A three-year ban on rent increases for existing and new tenancies is just one of a package of measures which Sinn Féin urged the last Government to take on board and we are doing so again with the new Government. A ban on rent increases is not enough of course. The cost of renting must also be reduced and that is why Sinn Féin has repeatedly called for a refundable tax credit for private renters worth a full month's rent. That would put an average of €1,400 back into the pocket of every renter in the State. We also need to see a massive investment in affordable cost-rental accommodation, led by local authorities, approved housing bodies and community housing trusts. Much was promised by Fine Gael and supported by Fianna Fáil in budget 2019. The Taoiseach and Tánaiste claimed this was a housing budget and our current Minister made great play of his role in securing €300 million to be committed to the delivery of 6,000 affordable homes by 2021 in the serviced sites fund. To date, not a single affordable home has been delivered under this scheme. In fact, only 50 are currently under construction in Dún Laoghaire-Rathdown, and these will not be tenanted until next year at a cost of €1,200 per month. In my view, and that of many working people, this is not affordable for the vast majority of working renters. We need thousands of affordable cost-rental homes delivered every year with rents somewhere between €700 and €800 per month. This can and should be done by this Government if they are serious about tackling the crisis in the rental market and meeting the affordable housing need.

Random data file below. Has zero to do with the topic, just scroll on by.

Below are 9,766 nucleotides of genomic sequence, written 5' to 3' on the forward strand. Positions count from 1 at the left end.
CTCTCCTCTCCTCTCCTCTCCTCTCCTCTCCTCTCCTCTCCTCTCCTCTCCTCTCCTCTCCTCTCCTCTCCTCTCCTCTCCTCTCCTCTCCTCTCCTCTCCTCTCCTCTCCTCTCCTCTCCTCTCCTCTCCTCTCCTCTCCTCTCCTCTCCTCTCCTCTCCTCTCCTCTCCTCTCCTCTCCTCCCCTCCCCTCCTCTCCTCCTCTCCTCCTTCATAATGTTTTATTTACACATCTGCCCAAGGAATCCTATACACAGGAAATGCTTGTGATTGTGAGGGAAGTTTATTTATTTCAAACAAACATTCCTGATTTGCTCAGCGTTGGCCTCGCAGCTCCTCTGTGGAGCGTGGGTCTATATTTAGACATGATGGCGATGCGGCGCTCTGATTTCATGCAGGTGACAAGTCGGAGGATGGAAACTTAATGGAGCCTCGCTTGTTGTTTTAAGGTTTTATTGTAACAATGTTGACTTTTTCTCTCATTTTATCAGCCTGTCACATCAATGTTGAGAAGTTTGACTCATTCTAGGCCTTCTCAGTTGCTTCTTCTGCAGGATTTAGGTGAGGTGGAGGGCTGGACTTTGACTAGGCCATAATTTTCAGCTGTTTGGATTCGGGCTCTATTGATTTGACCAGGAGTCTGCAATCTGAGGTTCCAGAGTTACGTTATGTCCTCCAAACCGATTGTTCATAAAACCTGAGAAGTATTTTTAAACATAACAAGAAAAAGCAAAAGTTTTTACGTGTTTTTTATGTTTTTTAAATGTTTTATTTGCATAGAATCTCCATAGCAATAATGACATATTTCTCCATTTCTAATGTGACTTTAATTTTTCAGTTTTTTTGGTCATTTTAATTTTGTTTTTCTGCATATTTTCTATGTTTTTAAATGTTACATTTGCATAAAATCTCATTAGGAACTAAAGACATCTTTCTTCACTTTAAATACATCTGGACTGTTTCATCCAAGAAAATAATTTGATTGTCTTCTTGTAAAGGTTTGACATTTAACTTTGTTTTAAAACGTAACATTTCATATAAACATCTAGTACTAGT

We also need to reduce the over-reliance on the private rental sector to meet social housing need. This will only happen if the Government revises its social housing targets upwards. The 10,000 real social homes which it has committed to delivering next year is not enough. We have over 90,000 households living in the private rental sector on social housing supports. We need a plan to provide these families with real social housing which will in turn free up even more properties in the private rental sector for private renters or indeed first-time buyers. We also need further reform of the private rental sector. We need a real move to tenancies of indefinite duration, not just the removal of section 34(b) of the Residential Tenancies Act. We need improved inspection and enforcement of minimum standards and fire safety through an NCT-type certification for landlords. We need a comprehensive reform of the tax treatment of landlords which ends the appalling tax breaks for institutional investors while allowing good professional landlords to get a fair return when providing a good service. Rebuilding Ireland has failed renters. The rental market is in fact in a worse place today than it was when the then Minister for housing, now the Minister for Foreign Affairs and Trade, Deputy Coveney, launched his strategy for the private rented sector in 2017. Only a comprehensive reform providing security and affordability for tenants and landlords will suffice. Sinn Féin's Ban on Rent Increases Bill 2020 is one important piece of the package of measures needed to give renters a break and I have no hesitation in recommending it to the House.